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The Tailor’s Speech

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The Tailor's Speech


t was in the kitchen of the "Fighting Cocks," a house noted for strong ale, that young Hatfield, a poor ailing journeyman tailor, was haranguing his drinking companions. His face was a little heated by what he had drunk, his hat was dented in as though it had been used for a football, and the elbow of his right arm, as he lifted up his pipe, was seen through his ragged sleeve.

It happened that old Cawthorn, a staid and respectable servant, who lived in the neighbourhood, had a note to deliver at the bar, and the landlord of the "Fighting Cocks" being out of the way, old Cawthorn stood waiting for him, while young Hatfield "laid down the law" to his companions. As he proceeded, old Cawthorn, who well knew the bad habits of the speaker, kept talking to himself in reply to the observations made.

"I have seen a great deal of life, my friends," said the tailor.

"And sad low life, too, I am afraid."

"If people would only be ruled by me————"

"Ay, but bad as things are, we are not come to such a pass as that yet."

"If people would only be ruled by me, old England would lift up her head again. In the first place I would reform the constitution."

"Beginning with your own, I hope, for that seems not to be over excellent. What next, I wonder!"

"There should be no places and pensions; no bribery and corruption; no taxes and oppression; but every man should have his rights, and a poor man should lift up his head as well as a rich man."

"If you could only rule yourself as well as you think you could rule the nation, it would at any rate be a good beginning."

"I would inclose all the waste lands in England, every one of them should be cultivated."

"Better by half weed your own little garden first, for it is sadly out of order."

"Every man's house, ay, the poorest among them, should have in it a flitch of good bacon."

"That is more than is ever likely to be found in yours, Master Hatfield, unless you live a very different life to what you now do."

"I have a notion that we might all of us live much happier than we now do, and with half the labour."

"A notion, indeed, and nothing but a notion. But if you paid a little less attention to the country at large, and a little more to your own habits, you and your poor wife and little ones might live happier than you do, there is little doubt."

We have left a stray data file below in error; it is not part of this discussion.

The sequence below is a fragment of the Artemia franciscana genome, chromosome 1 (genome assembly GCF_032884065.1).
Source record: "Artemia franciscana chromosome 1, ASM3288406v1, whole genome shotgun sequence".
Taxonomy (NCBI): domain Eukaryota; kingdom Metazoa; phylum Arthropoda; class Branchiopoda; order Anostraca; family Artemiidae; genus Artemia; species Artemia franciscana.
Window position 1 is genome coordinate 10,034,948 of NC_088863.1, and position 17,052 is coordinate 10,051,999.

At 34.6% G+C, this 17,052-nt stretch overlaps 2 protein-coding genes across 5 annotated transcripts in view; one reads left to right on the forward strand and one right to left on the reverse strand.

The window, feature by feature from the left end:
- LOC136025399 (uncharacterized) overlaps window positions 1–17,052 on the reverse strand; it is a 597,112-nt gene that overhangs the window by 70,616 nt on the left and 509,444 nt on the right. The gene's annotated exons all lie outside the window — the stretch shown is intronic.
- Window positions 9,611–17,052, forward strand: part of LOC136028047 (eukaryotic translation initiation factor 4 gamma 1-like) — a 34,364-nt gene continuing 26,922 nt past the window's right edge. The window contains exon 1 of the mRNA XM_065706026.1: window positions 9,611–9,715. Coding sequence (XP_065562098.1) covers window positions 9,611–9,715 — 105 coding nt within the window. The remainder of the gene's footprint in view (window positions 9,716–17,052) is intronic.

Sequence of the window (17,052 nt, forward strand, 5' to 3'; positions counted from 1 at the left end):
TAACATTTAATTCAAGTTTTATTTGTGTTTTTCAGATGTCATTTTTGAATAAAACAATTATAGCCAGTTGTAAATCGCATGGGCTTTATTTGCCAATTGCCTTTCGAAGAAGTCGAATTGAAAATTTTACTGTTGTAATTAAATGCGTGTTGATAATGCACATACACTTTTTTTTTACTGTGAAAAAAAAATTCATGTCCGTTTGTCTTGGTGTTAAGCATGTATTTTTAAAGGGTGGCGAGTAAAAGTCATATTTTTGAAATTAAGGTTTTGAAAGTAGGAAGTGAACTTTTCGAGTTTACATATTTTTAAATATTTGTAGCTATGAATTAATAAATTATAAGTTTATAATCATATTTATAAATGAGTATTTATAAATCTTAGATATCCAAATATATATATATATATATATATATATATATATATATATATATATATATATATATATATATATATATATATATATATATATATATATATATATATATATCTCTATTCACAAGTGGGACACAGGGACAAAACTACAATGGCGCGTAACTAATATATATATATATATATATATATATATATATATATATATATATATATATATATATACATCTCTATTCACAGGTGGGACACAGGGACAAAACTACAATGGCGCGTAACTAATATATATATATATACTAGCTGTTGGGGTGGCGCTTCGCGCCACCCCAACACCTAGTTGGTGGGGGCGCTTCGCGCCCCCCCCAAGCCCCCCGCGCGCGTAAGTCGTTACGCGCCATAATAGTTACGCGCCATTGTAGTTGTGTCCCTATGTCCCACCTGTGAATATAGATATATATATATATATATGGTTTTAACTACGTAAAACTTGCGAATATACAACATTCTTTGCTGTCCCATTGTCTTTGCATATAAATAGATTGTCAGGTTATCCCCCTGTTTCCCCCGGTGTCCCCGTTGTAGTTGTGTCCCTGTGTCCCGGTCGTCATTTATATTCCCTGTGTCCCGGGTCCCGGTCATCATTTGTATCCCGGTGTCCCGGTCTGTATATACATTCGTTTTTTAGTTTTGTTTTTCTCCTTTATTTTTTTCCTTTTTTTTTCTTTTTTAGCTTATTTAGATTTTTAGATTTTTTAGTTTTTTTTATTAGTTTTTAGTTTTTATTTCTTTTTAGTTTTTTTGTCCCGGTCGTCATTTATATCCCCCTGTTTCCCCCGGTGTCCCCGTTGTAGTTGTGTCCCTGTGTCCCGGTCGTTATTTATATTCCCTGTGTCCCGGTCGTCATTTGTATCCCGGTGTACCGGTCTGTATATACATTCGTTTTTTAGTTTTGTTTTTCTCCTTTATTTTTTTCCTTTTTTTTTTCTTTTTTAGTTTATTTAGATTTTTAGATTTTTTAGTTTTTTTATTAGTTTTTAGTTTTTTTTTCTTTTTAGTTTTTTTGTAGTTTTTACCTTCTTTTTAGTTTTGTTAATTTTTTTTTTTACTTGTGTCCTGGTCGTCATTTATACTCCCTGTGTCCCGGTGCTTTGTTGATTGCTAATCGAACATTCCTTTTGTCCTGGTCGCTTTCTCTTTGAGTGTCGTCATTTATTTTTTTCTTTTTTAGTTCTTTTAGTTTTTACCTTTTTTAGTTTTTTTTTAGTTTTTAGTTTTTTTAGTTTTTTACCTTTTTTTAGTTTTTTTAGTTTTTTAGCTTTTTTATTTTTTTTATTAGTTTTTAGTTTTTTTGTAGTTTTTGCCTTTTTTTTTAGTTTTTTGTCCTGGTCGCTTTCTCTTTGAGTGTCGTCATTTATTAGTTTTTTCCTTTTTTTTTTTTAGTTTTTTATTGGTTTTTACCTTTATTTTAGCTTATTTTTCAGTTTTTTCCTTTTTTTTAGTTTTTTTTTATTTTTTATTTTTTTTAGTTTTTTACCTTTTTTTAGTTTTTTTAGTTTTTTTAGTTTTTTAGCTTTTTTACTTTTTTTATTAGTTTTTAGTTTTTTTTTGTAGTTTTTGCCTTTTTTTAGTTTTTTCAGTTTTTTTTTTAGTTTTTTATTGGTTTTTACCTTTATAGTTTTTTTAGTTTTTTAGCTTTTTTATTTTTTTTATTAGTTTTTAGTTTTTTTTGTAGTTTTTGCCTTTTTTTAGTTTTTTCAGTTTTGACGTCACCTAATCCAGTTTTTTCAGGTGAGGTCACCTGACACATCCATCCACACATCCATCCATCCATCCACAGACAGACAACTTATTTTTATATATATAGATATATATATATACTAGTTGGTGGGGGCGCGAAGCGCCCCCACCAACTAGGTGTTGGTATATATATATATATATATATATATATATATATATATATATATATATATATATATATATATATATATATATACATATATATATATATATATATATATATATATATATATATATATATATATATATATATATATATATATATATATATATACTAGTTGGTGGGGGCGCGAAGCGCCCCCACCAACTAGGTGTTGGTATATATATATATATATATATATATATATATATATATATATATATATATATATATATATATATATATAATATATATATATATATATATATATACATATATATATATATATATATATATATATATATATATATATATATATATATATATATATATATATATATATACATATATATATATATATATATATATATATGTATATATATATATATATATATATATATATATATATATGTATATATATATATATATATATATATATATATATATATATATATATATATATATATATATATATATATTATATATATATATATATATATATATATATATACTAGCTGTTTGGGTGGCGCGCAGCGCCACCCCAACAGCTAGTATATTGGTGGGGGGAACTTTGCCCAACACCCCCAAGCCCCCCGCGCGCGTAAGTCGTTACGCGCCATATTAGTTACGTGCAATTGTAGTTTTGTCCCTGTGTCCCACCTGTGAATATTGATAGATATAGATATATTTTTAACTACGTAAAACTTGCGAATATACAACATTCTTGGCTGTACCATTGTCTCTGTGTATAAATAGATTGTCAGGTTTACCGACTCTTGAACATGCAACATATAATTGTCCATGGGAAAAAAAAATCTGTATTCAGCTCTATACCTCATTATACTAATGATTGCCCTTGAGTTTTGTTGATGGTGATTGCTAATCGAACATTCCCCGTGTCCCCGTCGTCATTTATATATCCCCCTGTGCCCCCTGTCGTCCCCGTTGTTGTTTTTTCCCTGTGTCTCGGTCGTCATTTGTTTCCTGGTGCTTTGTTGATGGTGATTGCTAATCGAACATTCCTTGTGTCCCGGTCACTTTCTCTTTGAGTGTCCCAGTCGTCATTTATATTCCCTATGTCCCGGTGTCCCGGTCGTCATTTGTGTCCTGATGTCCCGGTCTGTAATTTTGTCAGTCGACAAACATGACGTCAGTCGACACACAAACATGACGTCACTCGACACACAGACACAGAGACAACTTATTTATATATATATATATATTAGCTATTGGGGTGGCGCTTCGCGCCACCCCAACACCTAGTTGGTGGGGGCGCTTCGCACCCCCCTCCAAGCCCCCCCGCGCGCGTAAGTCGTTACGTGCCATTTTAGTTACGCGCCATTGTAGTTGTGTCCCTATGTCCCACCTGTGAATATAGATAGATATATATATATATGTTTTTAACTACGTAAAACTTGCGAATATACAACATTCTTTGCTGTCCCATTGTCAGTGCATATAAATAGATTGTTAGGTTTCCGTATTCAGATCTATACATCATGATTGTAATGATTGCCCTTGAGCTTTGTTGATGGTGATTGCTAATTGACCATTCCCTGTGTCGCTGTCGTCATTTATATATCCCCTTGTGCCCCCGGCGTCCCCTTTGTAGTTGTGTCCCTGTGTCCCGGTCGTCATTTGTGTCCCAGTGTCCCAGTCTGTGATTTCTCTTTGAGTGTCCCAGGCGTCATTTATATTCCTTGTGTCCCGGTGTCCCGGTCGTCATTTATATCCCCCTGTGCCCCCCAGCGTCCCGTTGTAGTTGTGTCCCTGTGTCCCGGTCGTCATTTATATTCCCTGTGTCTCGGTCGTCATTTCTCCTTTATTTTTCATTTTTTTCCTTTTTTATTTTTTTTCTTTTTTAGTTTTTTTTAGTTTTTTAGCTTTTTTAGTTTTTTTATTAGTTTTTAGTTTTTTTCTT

"We seem to be all wrong in religious matters. Instead of being brought up to particular opinions, every one, young and old, ought to be left at liberty to think as he pleases."

"And to do as he pleases, too, I suppose? Oh! Harry Hatfield. Some day or other, if you keep a little closer to your shopboard, you may shine as a tailor, but you are not likely to become a star in any other calling."

"Then with regard to property; it stands to reason that if the hundred thousand pounds possessed by the rich man were to be divided into a hundred parts, it would make a hundred men comfortable and happy instead of one."

"All housebreakers and highwaymen, I should think, reason in the same way."

"It costs the country millions a year to keep up the gaols and the policemen: every penny of this might be saved."

"Ay, and the land might be overrun with rogues, and the country become a bear-garden."

"The national debt ought to be wiped away at once——it is a disgrace to the nation."

"And there is a debt scored up on the door there that is a disgrace to one Harry Hatfield——I suppose you would wipe that away too."

"In a word, my friends, things are very different to what they ought to be. In this land of liberty, where every man's house is his castle, and where everything should be properly conducted, there ought to be no policemen——no oppressive laws——no taxes——no————"

Here the landlord made his appearance, and old Cawthorn, having delivered his note, left the house, saying, "How true is that proverb of Solomon, 'Seest thou a man wise in his own conceit? there is more hope of a fool than of him.'"

Harry Hatfield holding forth